Updated: May 5
In Wynndel, at the southeast corner of Highway 3A and Duck Creek Road, stands the ruin of a gas station whose design gives it away as having been built for British American Oil. While not all BA stations looked alike, this was one of many from the 1950s that followed the same basic pattern. (BA became Gulf in 1969.)
Although BC Assessment indicates the building was constructed in 1948, Forests to Fields: Duck Creek to Wynndel 1886-1986 suggests it was actually 1951. Buck Davis built it and leased it to Otto Rollag, who with his father previously ran another garage in Wynndel called Speedway Motors. Here it is when it was brand new.
From Forests to Fields: Duck Creek to Wynndel 1886-1986
Rollag’s daughter Pauline recalled in the book:
[In] May 1951 … we moved into a new garage on the new Highway 3. This highway had just been rebuilt on the high road to Creston; it was paved and a big improvement.
We rented this new garage from Buck Davis of Creston until November 1953. We sold two gallons of gasoline for $1 and made a profit of eight cents … We sold our business to Wade and Wells Construction Co. in November 1953.
This is the sequence of the ever-changing ownership of the business (but not the building) as laid out in the book:
The garage was initially known as Wynndel Service, then became K&W Service in 1958, after proprietors Kovach and Wishlow. During that time, the book says, “they did auto repairs and sold BA products. Bill Fletcher was their front-end man until he went to school in Calgary. Harold Floer and Barry Robinson worked there, also in the front end.”
The Kovachs lived in the house behind the garage, where Ernie’s wife Margaret set up a beauty salon. Kovach and Wishlow moved to Creston in 1962, where they established a different K&W Service.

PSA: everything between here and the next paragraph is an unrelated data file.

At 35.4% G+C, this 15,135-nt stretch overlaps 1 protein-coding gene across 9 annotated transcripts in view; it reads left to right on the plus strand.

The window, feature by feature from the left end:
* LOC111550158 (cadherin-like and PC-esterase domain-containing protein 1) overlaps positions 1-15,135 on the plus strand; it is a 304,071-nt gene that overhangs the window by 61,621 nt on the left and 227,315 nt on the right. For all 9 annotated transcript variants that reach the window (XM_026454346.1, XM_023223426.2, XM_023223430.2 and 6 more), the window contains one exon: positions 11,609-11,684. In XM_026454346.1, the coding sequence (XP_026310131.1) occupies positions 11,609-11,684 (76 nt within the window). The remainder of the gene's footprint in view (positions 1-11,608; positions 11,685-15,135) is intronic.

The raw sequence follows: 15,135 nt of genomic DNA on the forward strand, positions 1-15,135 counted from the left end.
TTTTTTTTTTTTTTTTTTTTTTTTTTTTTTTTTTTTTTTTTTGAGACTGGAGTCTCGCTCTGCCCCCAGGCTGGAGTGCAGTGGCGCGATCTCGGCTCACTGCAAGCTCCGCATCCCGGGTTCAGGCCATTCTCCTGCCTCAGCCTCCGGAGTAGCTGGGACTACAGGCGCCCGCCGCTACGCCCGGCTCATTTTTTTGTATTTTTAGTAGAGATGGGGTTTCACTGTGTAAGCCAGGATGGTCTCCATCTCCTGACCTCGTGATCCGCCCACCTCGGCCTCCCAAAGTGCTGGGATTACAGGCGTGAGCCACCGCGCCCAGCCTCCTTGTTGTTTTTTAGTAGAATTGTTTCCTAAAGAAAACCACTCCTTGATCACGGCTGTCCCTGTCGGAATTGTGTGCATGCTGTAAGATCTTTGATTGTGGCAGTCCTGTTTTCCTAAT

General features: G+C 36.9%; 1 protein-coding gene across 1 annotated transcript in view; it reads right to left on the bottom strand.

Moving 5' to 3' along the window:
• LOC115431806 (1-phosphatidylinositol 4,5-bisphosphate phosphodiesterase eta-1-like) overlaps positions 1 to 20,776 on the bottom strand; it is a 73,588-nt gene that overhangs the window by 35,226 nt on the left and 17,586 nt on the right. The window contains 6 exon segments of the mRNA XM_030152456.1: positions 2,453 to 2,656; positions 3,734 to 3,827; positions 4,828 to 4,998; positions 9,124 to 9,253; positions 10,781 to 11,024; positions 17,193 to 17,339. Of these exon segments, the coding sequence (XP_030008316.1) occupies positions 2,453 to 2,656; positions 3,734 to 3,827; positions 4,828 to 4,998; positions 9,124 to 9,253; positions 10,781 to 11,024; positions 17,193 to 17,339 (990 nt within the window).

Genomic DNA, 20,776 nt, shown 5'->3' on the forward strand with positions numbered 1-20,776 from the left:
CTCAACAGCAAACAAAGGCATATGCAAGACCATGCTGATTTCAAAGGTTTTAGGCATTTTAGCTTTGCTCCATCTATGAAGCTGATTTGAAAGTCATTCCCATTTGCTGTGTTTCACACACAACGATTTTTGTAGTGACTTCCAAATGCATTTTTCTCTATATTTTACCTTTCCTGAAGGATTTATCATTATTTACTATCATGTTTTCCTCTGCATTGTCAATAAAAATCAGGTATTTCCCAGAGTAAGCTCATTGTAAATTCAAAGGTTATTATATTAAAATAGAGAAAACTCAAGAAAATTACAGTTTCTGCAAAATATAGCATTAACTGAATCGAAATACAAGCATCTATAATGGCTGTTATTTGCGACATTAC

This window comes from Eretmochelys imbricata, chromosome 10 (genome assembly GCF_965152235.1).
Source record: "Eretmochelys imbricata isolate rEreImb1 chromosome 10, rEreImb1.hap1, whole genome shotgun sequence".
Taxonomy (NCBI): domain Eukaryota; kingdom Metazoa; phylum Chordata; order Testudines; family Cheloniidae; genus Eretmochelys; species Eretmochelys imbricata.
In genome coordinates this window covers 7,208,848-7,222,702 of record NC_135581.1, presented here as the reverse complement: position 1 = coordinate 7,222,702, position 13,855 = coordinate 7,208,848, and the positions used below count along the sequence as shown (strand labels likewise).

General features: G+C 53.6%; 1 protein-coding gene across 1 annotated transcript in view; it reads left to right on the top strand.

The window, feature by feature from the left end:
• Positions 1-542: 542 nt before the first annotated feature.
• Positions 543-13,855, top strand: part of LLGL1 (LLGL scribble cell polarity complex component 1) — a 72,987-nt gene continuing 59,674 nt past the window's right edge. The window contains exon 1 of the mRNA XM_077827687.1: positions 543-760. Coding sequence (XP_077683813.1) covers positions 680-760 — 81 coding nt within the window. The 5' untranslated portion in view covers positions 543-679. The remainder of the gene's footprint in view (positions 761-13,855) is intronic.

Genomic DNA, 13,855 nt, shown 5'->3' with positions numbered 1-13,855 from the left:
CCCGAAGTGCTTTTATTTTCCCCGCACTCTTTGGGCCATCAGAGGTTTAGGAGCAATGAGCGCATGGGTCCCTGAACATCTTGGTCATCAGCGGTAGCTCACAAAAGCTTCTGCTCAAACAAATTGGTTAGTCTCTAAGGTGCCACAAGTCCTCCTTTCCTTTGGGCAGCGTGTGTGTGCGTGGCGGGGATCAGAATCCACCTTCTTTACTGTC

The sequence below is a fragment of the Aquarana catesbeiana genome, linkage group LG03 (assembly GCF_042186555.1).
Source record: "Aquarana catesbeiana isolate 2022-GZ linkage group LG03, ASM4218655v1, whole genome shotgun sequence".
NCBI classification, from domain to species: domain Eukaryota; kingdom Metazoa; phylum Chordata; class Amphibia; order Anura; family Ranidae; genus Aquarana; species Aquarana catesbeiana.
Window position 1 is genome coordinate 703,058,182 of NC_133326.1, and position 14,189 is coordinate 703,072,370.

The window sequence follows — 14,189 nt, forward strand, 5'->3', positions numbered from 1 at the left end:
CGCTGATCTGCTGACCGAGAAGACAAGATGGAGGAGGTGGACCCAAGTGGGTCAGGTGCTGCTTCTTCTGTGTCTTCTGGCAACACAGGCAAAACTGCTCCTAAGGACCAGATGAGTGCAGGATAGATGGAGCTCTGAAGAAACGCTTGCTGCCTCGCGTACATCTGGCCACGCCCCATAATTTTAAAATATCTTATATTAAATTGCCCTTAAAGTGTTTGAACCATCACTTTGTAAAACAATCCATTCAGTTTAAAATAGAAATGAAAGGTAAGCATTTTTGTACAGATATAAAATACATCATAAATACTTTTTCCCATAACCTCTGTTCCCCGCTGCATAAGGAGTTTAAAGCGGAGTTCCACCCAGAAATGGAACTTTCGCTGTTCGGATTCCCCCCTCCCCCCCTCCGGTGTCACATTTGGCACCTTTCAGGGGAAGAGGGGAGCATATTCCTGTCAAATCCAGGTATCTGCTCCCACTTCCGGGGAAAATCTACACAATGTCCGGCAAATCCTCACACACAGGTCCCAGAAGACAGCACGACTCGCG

By early 1964, the business reverted to its old name of Wynndel Service. A Mr. Rasmussen, Fred Chappell, and Ted Chauncey were hired as mechanics. From 1962-67, the property was also home to a Volkswagen dealership.
From Forests to Fields: Duck Creek to Wynndel 1886-1986
When Terry Tetlock took over the business in 1977, he bought the building from BA Oil, which had acquired it from Bud Davis’ widow a number of years prior. Besides operating the garage, Tetlock sold used cars and his parents ran a hamburger stand and flea market on the same property.
The garage closed in 1982 and was vacant until the fall of 1985, when it reopened. It was presumably still in business when the book was published the following year. But after that? I don’t know.
Tammy Bradford at the Creston Museum and Archives kindly checked the phone books for me. She found Wynndel Auto Service, Hardware and Variety listed until 1982 and then Wynndel Service Centre listed in 1986 and 1987, but not 1990 (they don’t have the intervening years).
“If it ever did come back to life after 1990, it could not have lasted more than a year or two,” she says.